Cobweb

Prison Violence

Of course we had to take some silly ones too:

It's so nice to be with friends

As I mentioned in an earlier post Eastern State is an abandoned prison being preserved and restored.  What I didn’t mention is that it is HAUNTED FOR REAL.  Well, maybe not FOR REAL, but it is definitely creepy in there at night with no lights and strange noises…  Sadly nothing freaky happened today.  Pat did see what he called a “ghost footprint.”  I was chilled to the bone at first, but then he admitted that it’s sunlight coming through a hole in the roof.  Drats, I had Ghost Busters on the phone!

PROOF OF A GHOST!!!

Then lunch at Bishop’s Collar, yummy yum.  My salad had cilantro lime vinaigrette which I’d like to replicate at home.  We strolled over to the Art Museum so Pat take some reference photos for his artwork.  We also saw Late Renoir while we were there.  I guess it was okay, much too crowded for me.  I hate being herded through an exhibit with 100 other people crushed around me.  Everyone just stands in the middle of the room, mesmerized by their audio guide and completely oblivious to the rest of the world. 

Liz, Caulder and Diana

Bamboo Leaf Tea House

We’re leaving for Hawaii in 5 weeks!  I bet everyone at my work wants to throw coconuts at my head for talking about it so much.  I can’t help it, it’s going to be so awesome!  One of my goals is to eat roast pork from one of those coal pits they dig on the beach.  And eat a pineapple straight from the tree.  Most of my goals are food-related…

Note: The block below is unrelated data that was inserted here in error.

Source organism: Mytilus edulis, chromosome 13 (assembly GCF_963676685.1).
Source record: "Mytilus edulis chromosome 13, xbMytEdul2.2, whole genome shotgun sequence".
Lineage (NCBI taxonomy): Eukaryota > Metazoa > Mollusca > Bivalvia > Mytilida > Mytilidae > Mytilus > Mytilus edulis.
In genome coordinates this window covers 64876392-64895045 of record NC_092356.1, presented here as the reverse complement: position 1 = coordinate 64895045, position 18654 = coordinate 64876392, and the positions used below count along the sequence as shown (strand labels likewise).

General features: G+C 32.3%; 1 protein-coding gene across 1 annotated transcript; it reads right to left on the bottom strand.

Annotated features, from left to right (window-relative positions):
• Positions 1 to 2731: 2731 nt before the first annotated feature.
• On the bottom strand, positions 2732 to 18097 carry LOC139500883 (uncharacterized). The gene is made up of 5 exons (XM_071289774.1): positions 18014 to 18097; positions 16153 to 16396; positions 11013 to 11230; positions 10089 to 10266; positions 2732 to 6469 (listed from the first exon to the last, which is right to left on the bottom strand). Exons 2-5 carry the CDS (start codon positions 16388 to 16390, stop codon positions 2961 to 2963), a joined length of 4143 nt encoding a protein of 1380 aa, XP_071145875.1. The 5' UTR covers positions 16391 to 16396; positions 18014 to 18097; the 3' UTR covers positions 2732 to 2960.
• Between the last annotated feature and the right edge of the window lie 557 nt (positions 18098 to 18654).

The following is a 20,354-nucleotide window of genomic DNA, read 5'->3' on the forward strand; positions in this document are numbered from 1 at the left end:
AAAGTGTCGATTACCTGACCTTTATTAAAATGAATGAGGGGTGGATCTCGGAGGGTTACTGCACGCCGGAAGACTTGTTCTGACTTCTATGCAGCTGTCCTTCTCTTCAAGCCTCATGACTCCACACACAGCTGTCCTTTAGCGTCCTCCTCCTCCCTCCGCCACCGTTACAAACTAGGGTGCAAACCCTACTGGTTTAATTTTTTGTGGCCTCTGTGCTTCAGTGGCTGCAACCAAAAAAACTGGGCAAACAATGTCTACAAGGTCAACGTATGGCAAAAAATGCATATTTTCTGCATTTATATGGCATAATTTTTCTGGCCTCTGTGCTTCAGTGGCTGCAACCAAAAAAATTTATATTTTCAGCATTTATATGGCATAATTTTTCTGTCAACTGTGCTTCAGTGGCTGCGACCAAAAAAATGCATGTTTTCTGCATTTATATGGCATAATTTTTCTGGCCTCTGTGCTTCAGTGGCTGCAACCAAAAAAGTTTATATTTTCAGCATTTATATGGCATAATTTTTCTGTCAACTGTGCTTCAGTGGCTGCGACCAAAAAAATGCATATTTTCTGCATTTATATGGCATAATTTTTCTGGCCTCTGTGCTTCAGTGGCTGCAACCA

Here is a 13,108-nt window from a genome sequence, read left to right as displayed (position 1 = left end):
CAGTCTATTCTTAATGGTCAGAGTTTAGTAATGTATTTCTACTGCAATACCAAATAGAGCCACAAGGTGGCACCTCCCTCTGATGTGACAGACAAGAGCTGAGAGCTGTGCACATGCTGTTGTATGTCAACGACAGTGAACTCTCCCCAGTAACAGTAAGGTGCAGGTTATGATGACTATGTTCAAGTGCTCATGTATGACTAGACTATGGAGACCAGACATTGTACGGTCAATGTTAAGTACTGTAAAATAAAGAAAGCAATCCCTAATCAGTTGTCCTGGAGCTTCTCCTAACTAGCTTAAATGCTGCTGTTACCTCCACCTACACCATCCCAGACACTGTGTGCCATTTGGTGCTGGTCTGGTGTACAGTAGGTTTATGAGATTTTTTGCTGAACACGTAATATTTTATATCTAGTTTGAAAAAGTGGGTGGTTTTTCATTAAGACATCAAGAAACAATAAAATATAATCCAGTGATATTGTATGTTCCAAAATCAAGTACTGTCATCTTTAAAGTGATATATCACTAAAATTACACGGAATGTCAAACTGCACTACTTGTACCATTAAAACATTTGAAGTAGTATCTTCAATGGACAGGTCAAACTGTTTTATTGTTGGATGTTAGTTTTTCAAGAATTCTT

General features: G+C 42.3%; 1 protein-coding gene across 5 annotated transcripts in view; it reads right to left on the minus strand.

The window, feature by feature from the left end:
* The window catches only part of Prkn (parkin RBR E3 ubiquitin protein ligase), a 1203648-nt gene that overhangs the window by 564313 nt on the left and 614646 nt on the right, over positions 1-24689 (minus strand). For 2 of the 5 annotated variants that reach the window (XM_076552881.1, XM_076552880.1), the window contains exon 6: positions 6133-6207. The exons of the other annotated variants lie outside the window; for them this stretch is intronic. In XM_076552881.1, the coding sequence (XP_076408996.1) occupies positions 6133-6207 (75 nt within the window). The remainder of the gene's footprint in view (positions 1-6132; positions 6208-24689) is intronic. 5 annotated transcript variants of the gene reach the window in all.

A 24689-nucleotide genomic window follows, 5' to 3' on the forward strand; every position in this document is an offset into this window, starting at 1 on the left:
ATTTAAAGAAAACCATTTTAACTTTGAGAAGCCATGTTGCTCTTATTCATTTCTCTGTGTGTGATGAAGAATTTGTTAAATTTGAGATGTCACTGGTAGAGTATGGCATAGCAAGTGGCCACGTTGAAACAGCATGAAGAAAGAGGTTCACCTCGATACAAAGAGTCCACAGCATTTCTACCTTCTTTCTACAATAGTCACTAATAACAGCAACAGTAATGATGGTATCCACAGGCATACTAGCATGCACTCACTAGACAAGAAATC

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Today an article I wrote about the exhibit “Rivane Neuenschwander: A Day Like Any Other” was published on The ArtBlog.  I’m pretty excited about my first non-personal blog article.  I hope I can write more for them, they are interested in “behind the scenes” museum stuff.  Coincidentally so am I…  Here is the link to the article.

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Sweaty, happy and High Def

Oh yes, check out those beads of sweat.  Captured by our shiny new Canon Rebel T2i!  We were going to hold off until after our fall job (haunted house zombies) but we have the money saved now so we got it.  I LOVE IT SO MUCH.

Art Museum

Brancusi- "The Kiss" 1916

Lights from the collection

Fashion